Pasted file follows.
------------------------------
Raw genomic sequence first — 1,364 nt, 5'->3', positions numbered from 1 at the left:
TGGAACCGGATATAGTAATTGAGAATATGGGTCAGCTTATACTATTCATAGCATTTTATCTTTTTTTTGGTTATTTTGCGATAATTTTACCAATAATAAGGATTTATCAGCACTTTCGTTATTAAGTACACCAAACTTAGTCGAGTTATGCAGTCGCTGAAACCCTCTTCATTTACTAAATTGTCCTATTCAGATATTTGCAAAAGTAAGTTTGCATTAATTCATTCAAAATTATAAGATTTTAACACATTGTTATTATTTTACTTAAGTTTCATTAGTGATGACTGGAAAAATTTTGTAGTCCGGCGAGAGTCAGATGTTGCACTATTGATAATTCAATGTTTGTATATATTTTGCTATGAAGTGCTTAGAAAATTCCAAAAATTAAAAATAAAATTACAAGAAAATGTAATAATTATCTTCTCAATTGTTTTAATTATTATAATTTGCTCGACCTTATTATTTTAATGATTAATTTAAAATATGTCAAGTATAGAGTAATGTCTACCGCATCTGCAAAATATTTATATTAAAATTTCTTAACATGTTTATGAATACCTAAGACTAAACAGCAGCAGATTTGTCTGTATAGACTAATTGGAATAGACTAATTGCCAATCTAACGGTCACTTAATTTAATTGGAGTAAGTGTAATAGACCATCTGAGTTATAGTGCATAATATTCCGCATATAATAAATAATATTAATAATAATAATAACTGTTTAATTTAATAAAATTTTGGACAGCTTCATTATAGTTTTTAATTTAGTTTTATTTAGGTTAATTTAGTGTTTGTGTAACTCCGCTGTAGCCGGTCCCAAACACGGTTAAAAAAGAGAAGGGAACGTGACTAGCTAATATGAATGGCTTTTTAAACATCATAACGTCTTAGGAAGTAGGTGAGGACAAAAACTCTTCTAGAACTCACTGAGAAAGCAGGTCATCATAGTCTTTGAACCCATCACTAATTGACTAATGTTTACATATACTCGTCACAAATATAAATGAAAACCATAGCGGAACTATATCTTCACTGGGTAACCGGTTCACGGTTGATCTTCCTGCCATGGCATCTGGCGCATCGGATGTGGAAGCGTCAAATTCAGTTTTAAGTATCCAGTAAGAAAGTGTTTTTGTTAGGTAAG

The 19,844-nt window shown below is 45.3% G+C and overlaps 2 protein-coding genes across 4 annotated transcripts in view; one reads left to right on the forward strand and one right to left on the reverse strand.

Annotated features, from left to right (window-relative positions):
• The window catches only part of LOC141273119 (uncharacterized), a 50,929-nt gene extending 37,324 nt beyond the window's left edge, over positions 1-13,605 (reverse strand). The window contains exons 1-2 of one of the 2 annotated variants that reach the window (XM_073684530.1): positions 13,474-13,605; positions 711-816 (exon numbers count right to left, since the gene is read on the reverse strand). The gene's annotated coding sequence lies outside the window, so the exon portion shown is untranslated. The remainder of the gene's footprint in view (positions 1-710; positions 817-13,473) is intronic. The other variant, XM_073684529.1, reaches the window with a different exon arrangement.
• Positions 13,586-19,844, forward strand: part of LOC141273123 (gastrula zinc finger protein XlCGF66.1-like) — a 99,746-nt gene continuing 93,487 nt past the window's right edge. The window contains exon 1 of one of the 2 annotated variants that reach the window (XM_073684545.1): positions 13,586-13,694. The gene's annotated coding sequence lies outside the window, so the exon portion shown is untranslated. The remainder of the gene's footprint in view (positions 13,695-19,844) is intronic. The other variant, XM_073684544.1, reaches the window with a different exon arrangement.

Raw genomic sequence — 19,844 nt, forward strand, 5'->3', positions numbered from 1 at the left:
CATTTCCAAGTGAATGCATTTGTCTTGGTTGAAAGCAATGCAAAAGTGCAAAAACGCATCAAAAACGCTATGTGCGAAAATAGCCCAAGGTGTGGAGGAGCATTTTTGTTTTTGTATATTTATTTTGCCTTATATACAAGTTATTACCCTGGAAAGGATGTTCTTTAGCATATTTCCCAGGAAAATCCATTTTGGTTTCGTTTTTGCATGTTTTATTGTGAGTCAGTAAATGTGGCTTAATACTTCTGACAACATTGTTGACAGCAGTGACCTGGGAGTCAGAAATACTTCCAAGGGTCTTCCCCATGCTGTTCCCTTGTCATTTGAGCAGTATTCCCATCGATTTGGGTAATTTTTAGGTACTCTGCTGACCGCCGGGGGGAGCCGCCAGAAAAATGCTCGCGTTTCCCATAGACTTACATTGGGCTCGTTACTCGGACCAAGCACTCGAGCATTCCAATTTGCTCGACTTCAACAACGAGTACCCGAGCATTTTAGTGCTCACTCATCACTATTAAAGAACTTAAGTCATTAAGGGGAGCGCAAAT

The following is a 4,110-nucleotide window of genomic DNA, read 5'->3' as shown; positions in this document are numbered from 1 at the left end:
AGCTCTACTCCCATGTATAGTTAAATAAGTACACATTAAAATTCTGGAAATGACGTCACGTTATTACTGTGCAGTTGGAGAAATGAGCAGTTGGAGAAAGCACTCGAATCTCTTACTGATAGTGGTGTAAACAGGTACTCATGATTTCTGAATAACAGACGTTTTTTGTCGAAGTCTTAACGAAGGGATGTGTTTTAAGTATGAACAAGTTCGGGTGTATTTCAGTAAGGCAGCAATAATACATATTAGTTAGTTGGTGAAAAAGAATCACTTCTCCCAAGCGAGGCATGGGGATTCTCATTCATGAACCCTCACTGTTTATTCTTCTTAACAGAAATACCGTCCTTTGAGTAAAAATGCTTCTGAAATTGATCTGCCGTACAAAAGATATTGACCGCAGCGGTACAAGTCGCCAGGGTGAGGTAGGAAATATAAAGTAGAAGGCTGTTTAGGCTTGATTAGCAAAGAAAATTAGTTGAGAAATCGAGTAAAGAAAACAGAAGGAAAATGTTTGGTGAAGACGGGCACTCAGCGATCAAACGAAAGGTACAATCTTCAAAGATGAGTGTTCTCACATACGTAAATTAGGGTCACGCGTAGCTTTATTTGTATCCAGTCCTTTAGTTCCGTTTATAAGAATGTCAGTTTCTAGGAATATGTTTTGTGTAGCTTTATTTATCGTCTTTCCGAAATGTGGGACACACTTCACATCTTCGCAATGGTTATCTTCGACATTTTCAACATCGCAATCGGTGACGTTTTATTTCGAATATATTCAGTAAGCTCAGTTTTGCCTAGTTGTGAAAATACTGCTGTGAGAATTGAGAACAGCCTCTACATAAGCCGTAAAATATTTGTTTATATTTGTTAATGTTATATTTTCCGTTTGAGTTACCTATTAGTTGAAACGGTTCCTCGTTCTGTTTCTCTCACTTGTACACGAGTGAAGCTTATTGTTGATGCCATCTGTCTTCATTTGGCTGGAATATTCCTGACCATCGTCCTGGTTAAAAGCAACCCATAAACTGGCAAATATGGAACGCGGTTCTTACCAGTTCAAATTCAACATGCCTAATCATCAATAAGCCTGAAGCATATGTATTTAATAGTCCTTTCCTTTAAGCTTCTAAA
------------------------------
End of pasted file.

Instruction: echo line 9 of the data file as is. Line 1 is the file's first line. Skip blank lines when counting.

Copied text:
The following is a 4,110-nucleotide window of genomic DNA, read 5'->3' as shown; positions in this document are numbered from 1 at the left end: